June

July

Aug

Sept

Oct

Nov

Dec

Jan

Feb

Mar

May

June

Aug

Sept

Oct

Nov

%

%

%

%

%

%

%

%

%

%

%

%

%

%

%

%

Improve

32

29

27

22

22

25

27

26

26

24

26

22

25

22

26

27

Stay the same

41

44

42

46

37

44

42

44

43

45

48

51

46

49

45

51

Get worse

27

27

31

32

41

32

32

30

32

31

27

26

29

29

29

22

Note: Percentages may not add up exactly to 100% due to rounding

 

 

 

TABLE 5

EXPECTATIONS FOR THE ECONOMY IN THE COMING YEAR – By Political Party and Generation

In the coming year, do you expect the economy to…?

Base: All adults

 

Total

Political Party

Generation

Rep.

Dem.

Ind.

Millennials (18-37)

Gen X (38-49)

Baby Boomers (50-68)

Matures (69+)

%

%

%

%

%

%

%

%

Improve

27

25

33

23

28

23

25

33

Stay the Same

51

53

47

55

53

55

49

44

Worsen

22

23

21

22

18

22

26

23

Note: Percentages may not add up to 100% due to rounding

 


Methodology

This Harris Poll was conducted online, in English, within the United States between November 12 and 17, 2014 among 2,276 adults (aged 18 and over). Figures for age, sex, race/ethnicity, education, region and household income were weighted where necessary to bring them into line with their actual proportions in the population. Propensity score weighting was also used to adjust for respondents’ propensity to be online.

All sample surveys and polls, whether or not they use probability sampling, are subject to multiple sources of error which are most often not possible to quantify or estimate, including sampling error, coverage error, error associated with nonresponse, error associated with question wording and response options, and post-survey weighting and adjustments. Therefore, The Harris Poll avoids the words margin of error as they are misleading. All that can be calculated are different possible sampling errors with different probabilities for pure, unweighted, random samples with 100% response rates. These are only theoretical because no published polls come close to this ideal.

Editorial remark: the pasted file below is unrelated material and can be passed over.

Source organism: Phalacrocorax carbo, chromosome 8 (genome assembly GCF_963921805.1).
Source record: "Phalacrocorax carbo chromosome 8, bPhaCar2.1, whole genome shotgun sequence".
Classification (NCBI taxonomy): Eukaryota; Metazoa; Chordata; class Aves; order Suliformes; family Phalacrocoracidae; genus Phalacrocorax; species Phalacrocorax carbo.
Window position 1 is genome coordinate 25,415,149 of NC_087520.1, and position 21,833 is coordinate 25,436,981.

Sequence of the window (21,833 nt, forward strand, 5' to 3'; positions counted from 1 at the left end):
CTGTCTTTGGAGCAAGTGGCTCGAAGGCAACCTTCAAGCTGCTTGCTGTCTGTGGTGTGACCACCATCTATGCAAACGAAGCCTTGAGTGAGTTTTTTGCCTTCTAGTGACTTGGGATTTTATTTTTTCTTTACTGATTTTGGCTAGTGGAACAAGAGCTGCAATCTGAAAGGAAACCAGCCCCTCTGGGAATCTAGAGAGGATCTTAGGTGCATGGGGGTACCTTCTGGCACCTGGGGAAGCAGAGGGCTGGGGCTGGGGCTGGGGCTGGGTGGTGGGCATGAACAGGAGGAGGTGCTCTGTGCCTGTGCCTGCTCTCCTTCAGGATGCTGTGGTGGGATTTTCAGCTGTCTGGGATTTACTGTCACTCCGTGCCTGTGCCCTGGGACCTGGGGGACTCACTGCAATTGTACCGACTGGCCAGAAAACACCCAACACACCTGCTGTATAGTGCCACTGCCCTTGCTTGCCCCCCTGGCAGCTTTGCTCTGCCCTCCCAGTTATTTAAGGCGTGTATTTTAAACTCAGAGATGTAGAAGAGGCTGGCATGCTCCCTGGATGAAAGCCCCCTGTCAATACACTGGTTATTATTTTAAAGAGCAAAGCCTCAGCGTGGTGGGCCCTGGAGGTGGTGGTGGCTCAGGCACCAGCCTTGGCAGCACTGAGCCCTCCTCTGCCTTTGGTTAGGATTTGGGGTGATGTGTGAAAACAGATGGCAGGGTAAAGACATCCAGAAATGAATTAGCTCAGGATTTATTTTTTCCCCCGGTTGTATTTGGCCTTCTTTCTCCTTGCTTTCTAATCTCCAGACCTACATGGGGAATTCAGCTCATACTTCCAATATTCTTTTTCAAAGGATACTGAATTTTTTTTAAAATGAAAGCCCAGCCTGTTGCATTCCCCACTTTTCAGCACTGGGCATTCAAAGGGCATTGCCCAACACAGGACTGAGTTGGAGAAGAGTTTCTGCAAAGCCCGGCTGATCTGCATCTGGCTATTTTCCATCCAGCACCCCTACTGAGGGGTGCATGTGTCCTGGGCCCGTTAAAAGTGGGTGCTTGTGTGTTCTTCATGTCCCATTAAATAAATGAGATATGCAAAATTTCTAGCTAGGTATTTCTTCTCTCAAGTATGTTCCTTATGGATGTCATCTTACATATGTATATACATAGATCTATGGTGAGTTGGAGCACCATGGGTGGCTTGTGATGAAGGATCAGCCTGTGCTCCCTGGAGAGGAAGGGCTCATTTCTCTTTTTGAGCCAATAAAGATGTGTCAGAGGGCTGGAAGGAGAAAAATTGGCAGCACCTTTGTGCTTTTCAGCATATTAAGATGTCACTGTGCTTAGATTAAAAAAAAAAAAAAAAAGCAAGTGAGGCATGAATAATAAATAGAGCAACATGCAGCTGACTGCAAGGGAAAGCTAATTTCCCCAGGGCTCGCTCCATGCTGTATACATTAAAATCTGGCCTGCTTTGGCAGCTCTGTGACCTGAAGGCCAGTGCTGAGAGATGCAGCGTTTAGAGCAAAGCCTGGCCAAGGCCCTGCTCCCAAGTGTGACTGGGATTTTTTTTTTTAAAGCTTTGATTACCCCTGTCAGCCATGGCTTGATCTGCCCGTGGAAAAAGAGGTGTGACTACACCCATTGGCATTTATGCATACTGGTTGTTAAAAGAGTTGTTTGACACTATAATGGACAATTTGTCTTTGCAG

Respondents for this survey were selected from among those who have agreed to participate in Harris Poll surveys. The data have been weighted to reflect the composition of the adult population. Because the sample is based on those who agreed to participate in our panel, no estimates of theoretical sampling error can be calculated.

These statements conform to the principles of disclosure of the National Council on Public Polls.

 

The results of this Harris Poll may not be used in advertising, marketing or promotion without the prior written permission of The Harris Poll.

 

The Harris Poll® #106, November 25, 2014

By Larry Shannon-Missal, Managing Editor, The Harris Poll

About The Harris Poll®

Begun in 1963, The Harris Poll is one of the longest running surveys measuring public opinion in the U.S. and is highly regarded throughout the world. The nationally representative polls, conducted primarily online, measure the knowledge, opinions, behaviors and motivations of the general public. New and trended polls on a wide variety of subjects including politics, the economy, healthcare, foreign affairs, science and technology, sports and entertainment, and lifestyles are published weekly. For more information, or to see other recent polls, visit the Harris Poll News Room.